Live Review: Augie March
Augie March have brought some extra people along for their latest run of shows. Specifically, they’ve roped in a horn section, an accordion, a lovely Dobro guitar and the very laid back bass guitar of Edmondo Ammendola.
Part comedy routine, part live show, the banter between leader singer Glenn Richards and drummer David Williams is one of the highlights whenever Augie March take to the stage. Tonight was no different. Take this interchange between them.
Richards: “This song’s about…”
Richards: “Yeah… dudes”.
The song, of course, was not about dudes at all and Augie March dived into yet another beautiful ballad, made even more chilling by Richards amazing vocals.
Radio favorite, ‘One Crowded Hour’, drew a predictably good reaction from the crowd, sounding completely different from the version off their third album, ‘Moo, You Bloody Choir’. Meanwhile, ‘Cold Acre’ and ‘Pennywhistle’ got the awkwardly still crowd almost moving.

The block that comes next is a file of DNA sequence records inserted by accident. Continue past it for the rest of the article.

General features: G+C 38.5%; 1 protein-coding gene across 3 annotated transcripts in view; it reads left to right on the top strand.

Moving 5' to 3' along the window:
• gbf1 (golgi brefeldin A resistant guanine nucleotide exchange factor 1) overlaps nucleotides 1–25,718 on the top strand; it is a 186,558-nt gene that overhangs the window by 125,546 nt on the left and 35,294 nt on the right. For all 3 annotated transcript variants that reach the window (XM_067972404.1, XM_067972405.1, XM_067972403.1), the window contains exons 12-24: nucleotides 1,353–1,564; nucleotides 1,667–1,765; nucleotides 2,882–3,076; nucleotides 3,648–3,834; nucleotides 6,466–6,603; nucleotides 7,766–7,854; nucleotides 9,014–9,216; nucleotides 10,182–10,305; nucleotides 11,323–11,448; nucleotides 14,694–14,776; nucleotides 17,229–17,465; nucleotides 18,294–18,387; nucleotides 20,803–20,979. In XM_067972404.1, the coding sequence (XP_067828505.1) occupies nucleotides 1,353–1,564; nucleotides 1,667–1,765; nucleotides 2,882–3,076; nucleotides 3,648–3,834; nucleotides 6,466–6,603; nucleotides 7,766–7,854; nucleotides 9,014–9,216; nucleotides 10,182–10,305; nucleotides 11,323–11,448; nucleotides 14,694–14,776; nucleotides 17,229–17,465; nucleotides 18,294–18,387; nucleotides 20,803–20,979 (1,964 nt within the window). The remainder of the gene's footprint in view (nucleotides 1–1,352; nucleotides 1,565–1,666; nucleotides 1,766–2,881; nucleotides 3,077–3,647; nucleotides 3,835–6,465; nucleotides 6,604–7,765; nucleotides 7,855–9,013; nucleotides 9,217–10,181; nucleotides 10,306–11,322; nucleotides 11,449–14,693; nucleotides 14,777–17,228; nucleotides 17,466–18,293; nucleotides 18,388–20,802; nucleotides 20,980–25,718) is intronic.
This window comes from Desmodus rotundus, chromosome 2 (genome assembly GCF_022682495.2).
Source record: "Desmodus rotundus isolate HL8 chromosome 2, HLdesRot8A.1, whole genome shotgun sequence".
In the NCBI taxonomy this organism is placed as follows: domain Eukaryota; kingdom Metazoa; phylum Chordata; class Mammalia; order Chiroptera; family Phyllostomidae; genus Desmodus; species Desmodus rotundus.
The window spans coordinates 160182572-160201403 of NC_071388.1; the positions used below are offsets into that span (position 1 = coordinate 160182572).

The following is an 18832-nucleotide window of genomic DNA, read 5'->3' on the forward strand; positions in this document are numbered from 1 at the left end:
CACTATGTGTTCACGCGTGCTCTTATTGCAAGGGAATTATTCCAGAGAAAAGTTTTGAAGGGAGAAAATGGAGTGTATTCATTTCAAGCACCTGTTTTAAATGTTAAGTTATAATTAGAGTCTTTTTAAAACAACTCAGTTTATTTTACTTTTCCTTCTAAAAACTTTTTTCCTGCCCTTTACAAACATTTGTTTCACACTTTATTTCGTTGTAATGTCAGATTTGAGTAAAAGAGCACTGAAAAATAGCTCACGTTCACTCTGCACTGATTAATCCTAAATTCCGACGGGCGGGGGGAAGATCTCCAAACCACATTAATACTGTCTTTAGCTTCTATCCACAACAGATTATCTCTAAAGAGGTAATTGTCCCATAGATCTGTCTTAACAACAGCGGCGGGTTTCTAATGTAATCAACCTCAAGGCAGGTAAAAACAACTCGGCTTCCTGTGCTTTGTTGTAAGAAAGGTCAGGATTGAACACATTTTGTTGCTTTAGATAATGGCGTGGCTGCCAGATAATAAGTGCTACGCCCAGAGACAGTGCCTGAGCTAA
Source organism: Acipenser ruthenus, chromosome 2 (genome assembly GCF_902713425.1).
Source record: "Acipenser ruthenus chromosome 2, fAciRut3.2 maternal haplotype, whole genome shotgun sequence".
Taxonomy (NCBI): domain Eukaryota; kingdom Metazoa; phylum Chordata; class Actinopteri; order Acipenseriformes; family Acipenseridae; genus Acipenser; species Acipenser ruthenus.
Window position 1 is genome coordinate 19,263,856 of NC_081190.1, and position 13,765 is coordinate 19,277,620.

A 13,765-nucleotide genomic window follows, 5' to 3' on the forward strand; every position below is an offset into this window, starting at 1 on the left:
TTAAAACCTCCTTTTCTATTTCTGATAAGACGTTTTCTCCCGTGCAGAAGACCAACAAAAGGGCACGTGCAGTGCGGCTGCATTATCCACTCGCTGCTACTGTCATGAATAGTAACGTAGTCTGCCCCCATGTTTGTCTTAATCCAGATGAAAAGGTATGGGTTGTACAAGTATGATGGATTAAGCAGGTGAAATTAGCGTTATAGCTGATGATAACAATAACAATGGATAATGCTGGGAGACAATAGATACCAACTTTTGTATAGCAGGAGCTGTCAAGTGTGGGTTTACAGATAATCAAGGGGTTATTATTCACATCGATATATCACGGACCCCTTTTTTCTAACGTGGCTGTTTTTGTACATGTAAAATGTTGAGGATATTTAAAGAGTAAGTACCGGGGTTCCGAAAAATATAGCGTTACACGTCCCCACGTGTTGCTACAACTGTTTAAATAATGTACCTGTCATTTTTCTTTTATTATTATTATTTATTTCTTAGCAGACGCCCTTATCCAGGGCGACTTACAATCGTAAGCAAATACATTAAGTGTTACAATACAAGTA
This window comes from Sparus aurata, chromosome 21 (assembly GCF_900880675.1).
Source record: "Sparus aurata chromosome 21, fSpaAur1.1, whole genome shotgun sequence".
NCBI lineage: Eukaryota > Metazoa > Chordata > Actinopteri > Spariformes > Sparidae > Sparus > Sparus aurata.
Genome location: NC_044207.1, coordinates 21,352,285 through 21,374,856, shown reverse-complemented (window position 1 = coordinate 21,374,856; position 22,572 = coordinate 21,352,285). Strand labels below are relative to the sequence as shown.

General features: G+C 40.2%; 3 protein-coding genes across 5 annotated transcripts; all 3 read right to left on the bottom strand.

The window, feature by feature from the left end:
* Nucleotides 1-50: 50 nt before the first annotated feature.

When watching and hearing Augie March play it’s hard not to get the occasional feeling you’re at a Glenn Richards poetry reading which they’ve just thrown some music behind - so deep and moving are his lyrics. That said, the band are so tightly practiced that the folky/countrified music and intrinsic lyrics go hand in hand.
Keeping up the comedy routine, the band jokingly left the stage late in the set, commenting on the pressures of band encores and how they are best avoided while doing just that. A couple more songs, both old and new, and they were finished.
A band like Augie March thrive in these smaller venues, where the acoustics are great and the music fills up every corner of the room - apart from the pricey beers, it was a very enjoyable way to spend a Sunday evening.